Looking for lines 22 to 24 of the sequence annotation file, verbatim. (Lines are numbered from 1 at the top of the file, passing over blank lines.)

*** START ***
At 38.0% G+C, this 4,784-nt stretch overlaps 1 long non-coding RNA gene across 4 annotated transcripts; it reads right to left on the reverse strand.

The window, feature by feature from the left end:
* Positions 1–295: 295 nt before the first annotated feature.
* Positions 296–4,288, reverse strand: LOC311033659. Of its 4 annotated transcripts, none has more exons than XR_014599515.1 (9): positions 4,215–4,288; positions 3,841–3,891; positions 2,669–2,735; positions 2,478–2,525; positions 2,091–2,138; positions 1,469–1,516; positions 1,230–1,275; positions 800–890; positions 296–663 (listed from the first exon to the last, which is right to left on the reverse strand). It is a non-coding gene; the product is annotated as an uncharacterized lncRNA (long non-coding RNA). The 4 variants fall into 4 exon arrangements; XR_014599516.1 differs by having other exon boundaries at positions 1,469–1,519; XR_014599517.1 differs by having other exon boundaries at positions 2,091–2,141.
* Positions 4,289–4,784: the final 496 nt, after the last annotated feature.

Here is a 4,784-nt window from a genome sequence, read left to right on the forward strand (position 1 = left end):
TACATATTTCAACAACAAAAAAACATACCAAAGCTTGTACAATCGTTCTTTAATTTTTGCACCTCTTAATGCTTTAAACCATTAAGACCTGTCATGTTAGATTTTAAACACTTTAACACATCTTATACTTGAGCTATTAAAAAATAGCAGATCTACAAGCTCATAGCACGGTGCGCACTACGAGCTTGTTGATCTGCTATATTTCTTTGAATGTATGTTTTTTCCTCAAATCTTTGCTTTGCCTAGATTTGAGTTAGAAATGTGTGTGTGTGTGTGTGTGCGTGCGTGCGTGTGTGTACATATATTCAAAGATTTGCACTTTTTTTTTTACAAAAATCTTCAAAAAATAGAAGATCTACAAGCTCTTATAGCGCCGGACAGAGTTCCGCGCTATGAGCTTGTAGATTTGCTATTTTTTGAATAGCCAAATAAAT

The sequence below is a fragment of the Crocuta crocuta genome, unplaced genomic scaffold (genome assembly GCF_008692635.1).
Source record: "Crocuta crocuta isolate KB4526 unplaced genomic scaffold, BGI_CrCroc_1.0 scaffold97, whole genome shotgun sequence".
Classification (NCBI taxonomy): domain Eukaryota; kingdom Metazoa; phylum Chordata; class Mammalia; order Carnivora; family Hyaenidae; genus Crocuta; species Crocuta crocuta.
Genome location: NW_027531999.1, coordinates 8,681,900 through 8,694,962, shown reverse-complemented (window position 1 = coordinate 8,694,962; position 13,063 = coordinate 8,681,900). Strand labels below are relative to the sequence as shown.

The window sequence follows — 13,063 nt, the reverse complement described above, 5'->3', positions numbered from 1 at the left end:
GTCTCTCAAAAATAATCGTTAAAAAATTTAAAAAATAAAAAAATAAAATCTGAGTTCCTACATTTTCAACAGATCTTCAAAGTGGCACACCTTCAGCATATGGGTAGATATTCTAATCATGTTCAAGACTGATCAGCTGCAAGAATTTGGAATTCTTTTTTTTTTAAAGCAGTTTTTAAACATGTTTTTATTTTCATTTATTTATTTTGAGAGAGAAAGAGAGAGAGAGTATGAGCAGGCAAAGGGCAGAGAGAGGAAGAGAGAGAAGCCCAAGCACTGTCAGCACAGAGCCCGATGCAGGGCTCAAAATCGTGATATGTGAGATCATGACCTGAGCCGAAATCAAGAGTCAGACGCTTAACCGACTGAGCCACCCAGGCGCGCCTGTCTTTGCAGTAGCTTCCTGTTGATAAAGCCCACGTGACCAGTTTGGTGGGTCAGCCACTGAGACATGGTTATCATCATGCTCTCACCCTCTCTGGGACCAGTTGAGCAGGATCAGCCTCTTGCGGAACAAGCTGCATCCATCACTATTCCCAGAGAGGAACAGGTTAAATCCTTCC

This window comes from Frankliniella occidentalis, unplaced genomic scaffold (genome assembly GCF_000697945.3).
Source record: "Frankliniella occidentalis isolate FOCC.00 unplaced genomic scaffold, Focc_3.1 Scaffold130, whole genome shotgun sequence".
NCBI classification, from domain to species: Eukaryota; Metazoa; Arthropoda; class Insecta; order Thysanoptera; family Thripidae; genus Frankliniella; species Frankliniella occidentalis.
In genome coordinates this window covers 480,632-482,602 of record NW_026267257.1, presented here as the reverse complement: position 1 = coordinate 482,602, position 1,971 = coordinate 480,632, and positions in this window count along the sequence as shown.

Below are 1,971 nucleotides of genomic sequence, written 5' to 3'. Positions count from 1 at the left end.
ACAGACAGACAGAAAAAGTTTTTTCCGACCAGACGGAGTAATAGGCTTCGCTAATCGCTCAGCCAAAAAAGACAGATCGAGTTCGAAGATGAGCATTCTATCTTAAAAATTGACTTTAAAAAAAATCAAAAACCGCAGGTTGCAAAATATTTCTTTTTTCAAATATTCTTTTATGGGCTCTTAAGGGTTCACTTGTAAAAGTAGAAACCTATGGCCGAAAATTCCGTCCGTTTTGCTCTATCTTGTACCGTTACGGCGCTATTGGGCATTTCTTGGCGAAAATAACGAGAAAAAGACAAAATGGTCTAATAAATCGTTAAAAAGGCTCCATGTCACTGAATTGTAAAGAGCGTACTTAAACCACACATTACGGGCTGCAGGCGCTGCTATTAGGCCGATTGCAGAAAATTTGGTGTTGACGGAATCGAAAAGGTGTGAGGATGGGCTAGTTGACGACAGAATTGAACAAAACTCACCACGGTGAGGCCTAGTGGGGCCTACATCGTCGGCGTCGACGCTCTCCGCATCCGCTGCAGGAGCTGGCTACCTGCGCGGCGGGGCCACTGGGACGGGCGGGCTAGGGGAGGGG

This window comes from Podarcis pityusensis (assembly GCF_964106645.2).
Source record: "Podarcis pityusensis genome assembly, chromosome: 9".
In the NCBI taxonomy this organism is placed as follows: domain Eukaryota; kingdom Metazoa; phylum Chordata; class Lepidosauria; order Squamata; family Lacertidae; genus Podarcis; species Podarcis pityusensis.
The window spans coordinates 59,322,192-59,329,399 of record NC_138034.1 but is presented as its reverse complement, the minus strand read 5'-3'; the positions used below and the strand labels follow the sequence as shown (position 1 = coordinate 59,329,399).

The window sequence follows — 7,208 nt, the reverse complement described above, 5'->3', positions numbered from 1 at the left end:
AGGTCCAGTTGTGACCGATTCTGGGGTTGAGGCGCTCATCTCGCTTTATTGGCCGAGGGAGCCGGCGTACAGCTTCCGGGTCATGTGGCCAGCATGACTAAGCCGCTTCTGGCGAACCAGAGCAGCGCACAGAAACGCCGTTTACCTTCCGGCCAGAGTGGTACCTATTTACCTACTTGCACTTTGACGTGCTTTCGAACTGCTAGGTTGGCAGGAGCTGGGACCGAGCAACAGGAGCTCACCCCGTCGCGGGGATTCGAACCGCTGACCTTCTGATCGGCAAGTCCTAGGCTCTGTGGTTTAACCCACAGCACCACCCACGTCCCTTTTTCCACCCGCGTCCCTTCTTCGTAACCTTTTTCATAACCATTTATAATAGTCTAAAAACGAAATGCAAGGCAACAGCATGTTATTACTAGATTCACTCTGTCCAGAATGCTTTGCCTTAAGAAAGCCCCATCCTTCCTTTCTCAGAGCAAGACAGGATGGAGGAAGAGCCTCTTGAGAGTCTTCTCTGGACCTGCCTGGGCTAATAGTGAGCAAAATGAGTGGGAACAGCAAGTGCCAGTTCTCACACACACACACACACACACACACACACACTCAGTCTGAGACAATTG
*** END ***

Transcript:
In the NCBI taxonomy this organism is placed as follows: domain Eukaryota; kingdom Metazoa; phylum Chordata; class Lepidosauria; order Squamata; family Lacertidae; genus Podarcis; species Podarcis pityusensis.
The window spans coordinates 59,322,192-59,329,399 of record NC_138034.1 but is presented as its reverse complement, the minus strand read 5'-3'; the positions used below and the strand labels follow the sequence as shown (position 1 = coordinate 59,329,399).

The window sequence follows — 7,208 nt, the reverse complement described above, 5'->3', positions numbered from 1 at the left end: